As the climate changed, so civilisation evolved. The inland sea dried out fully and disappeared. In its wake was left an earth of rich and heavy silt, fertile for vegetation and attractive to animals. Man too, seeing the newly-uncovered pasture-lands, productive in plant-life and abundant in game, made his way down on to the Irânian Plateau, and across it took up his abode. Fully-fledged settlements appear for the first time. One of these, at Siyalk near Kâshân, inhabited from around 5000 BC into the historical period, reveals the story of man's development. Crude huts made from the branches of trees give way to houses constructed of compacted earth, and later of mud-brick. Their inner walls are painted white; beneath their hearths are buried the bones of the family dead. Outside the houses begins the domestication of animals; cattle, sheep and oxen, are herded and bred. In the field of pottery, a new red ware is now introduced, to which is applied a white slip, decorated with geometrical patterns in imitation of woven baskets. Stone and finely carved animal bone is used for the manufacture of tools; when of the latter, the handles are sometimes exquisitely fashioned also into abstract forms or the heads of animals. Pebbles, bone, and even turquoise are incorporated into necklaces and other pieces of jewellery; personal adornment goes even as far as the application of cosmetics, crushed and prepared in a pestle and mortar.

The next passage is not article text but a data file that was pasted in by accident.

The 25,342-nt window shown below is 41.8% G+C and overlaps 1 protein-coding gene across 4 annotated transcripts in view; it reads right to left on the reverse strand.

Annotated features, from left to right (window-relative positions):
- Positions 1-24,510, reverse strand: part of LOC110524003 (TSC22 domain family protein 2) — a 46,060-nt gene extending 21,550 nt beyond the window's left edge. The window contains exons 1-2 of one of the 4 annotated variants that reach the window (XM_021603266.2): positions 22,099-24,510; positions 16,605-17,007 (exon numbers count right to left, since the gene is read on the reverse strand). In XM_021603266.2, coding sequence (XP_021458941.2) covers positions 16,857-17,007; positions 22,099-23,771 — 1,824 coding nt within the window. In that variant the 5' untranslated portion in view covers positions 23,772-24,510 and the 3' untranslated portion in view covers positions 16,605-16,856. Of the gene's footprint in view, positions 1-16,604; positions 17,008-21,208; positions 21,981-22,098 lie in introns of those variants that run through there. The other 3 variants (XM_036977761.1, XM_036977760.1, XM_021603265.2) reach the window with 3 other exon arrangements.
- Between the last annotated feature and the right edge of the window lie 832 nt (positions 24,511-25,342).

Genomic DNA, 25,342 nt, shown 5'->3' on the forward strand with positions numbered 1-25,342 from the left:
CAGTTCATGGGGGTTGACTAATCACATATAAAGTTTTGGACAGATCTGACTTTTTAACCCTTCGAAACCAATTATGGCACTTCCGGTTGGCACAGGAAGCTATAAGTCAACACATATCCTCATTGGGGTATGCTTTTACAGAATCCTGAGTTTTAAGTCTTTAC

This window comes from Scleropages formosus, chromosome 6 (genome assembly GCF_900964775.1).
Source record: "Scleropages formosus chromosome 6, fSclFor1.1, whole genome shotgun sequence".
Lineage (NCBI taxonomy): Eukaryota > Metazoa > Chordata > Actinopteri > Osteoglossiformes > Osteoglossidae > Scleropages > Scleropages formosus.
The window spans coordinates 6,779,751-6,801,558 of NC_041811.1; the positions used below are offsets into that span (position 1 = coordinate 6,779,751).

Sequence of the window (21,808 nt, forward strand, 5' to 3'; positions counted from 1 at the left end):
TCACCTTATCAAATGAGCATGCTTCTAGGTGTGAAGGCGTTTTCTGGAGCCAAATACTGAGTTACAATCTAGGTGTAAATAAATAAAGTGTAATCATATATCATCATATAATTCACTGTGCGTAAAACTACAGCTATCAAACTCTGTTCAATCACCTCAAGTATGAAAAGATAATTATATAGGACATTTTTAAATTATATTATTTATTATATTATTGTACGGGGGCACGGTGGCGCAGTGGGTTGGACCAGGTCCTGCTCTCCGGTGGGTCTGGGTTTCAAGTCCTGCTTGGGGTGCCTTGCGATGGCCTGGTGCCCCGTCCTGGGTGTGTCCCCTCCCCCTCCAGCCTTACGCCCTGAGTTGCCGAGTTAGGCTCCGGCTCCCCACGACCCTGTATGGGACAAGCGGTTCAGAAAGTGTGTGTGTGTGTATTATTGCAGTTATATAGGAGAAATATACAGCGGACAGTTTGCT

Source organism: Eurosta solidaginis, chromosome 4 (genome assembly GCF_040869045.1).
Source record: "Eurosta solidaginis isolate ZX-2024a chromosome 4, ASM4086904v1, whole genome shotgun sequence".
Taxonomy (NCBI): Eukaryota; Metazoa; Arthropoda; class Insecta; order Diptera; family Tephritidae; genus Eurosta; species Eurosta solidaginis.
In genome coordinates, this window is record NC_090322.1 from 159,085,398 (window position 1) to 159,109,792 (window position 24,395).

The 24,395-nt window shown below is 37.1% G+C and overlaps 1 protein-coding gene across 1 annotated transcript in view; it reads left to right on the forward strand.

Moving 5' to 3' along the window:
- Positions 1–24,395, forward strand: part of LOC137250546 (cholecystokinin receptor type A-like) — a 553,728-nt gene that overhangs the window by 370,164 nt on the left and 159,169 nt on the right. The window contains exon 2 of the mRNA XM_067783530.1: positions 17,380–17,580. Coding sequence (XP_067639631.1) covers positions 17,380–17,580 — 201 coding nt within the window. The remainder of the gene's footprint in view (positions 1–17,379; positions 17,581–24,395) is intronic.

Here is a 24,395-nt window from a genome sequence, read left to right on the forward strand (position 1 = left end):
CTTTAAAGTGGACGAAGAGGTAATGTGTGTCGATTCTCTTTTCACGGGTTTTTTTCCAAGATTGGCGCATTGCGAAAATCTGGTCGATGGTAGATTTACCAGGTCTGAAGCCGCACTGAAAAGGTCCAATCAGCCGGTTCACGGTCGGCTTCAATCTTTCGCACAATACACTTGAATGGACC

Although by 4000 BC we note the appearance of further innovations — copper, both hammered and smelted; the potter's wheel; vases with patterns now also in black — it is more the evolution of trade that has a bearing on the history of the region, rather than the advancement of technology. Merchants, guaranteeing their goods with the newly-invented stamp seal — and later, the cylinder seal — dispatched their wares over international distances; not just luxury items, such as lapis lazuli mined from the mountains of distant Badakhshân, but also more every-day commodities, such as barley, and wheat. The importation of these crops to the Mesopotamian Plain (modern-day Iraq), more fertile and more hospitable for habitation with the onset of time, was to have an important effect. The dwellers in the settlements along the great rivers of antiquity, the Tigris and Euphrates, aided by the introduction of the art of agriculture, were soon to outstrip the inhabitants of the Irânian Plateau. Although it is to the latter that we must look for the invention of farming, it is to the former that we owe the subsequent steps in the progress of civilisation: writing, art, science, and the emergence of the great cities.